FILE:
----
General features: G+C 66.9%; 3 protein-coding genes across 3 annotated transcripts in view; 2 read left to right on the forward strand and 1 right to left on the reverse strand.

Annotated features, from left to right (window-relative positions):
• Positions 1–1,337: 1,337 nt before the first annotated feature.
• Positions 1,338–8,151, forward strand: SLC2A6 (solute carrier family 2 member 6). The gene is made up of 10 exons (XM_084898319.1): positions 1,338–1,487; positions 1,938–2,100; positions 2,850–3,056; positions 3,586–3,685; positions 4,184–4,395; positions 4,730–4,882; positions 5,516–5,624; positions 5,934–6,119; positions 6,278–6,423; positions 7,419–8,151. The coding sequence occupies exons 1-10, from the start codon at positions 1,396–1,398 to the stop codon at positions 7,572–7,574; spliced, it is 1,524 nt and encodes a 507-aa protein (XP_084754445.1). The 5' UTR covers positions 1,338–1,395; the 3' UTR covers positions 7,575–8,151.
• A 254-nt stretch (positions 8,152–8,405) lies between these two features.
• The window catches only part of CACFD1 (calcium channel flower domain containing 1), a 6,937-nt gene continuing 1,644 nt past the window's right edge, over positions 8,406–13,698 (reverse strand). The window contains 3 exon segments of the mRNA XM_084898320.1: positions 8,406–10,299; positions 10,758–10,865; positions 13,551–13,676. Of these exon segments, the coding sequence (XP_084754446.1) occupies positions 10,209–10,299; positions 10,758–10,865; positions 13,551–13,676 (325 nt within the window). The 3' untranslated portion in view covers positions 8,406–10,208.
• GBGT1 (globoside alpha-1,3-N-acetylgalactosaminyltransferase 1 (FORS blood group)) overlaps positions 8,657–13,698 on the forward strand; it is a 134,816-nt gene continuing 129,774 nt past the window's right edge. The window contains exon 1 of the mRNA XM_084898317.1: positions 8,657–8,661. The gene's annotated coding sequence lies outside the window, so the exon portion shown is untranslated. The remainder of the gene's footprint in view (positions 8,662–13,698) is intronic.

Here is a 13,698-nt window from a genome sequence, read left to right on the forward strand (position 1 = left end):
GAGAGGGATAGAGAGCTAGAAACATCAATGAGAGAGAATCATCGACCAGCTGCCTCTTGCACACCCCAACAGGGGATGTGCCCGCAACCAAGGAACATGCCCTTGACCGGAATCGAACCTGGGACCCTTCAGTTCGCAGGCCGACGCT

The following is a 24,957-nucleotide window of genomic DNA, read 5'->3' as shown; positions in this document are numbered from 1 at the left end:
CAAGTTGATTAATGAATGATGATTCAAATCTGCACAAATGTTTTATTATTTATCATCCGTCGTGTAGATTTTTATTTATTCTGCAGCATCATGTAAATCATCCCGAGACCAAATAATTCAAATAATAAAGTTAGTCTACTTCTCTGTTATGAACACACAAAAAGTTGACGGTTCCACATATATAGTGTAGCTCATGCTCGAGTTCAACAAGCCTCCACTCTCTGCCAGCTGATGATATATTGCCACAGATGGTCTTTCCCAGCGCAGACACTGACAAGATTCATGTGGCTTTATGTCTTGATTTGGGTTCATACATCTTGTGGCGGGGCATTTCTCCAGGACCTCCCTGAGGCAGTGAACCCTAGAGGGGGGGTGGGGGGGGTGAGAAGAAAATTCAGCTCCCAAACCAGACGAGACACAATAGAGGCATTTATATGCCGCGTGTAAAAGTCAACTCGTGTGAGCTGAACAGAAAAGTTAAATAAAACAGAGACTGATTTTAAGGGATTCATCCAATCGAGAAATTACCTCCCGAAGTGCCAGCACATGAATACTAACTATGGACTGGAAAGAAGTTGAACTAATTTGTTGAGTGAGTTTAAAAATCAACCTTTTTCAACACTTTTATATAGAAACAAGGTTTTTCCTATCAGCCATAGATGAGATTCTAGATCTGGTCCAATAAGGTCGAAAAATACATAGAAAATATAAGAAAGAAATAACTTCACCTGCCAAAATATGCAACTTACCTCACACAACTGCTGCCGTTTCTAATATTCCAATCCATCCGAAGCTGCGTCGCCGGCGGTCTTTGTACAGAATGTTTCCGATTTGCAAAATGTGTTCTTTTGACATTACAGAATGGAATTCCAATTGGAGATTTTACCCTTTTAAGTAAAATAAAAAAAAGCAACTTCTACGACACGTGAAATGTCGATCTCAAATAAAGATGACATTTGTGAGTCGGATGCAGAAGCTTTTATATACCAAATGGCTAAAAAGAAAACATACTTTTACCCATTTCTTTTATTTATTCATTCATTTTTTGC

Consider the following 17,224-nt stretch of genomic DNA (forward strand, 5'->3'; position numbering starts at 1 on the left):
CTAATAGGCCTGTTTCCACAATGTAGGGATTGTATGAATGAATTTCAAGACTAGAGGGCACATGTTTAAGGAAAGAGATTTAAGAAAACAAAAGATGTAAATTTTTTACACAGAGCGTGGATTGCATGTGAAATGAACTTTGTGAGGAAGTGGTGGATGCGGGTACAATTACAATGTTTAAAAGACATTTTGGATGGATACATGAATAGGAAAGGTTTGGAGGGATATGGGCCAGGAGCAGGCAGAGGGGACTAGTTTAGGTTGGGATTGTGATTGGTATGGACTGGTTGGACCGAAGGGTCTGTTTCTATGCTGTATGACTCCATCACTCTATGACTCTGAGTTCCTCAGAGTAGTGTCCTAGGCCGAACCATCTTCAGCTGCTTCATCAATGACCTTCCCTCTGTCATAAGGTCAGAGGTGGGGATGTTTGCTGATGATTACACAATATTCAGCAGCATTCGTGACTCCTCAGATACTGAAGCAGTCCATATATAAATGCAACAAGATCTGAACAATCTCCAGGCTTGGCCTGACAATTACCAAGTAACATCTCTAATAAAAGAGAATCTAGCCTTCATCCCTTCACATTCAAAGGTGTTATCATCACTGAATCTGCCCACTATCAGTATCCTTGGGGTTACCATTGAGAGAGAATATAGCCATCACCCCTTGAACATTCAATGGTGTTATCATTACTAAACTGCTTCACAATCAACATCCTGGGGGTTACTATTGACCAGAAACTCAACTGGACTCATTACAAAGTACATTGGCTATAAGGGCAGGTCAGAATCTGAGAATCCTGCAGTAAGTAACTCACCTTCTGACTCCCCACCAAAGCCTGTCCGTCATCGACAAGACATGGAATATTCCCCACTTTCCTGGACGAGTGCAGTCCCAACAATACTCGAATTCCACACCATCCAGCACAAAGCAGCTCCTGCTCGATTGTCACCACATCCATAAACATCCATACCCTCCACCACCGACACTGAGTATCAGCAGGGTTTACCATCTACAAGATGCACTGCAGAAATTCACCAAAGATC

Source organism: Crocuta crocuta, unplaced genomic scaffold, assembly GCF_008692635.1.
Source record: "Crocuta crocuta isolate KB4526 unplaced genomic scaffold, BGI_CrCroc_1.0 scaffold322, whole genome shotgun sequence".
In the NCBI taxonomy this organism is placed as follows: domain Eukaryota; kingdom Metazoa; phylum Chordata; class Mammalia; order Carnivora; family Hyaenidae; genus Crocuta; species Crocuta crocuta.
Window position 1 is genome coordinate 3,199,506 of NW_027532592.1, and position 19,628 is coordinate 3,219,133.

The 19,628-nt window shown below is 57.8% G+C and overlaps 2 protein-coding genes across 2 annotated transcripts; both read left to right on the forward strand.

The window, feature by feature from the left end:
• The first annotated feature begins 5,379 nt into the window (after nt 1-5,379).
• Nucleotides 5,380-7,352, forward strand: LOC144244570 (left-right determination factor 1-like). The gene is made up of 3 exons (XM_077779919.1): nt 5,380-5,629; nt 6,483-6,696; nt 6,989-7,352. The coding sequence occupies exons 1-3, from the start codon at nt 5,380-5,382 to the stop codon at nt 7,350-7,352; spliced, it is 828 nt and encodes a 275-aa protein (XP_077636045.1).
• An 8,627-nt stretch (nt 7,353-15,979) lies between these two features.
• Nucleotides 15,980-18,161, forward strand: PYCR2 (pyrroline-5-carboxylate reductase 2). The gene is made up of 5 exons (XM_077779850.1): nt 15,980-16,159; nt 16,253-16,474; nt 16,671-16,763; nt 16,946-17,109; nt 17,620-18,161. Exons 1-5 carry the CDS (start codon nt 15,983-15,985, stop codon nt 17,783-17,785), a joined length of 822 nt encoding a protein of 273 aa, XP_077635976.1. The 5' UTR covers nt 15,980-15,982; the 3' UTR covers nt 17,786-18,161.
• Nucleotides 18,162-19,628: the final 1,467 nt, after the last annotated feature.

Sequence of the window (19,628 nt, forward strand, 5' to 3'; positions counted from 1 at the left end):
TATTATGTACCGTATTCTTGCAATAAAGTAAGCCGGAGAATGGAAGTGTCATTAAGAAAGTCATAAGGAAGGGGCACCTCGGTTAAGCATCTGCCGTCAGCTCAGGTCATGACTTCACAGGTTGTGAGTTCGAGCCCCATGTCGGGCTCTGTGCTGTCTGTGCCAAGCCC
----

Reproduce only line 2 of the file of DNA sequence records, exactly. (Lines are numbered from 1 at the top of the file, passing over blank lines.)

Annotated features, from left to right (window-relative positions):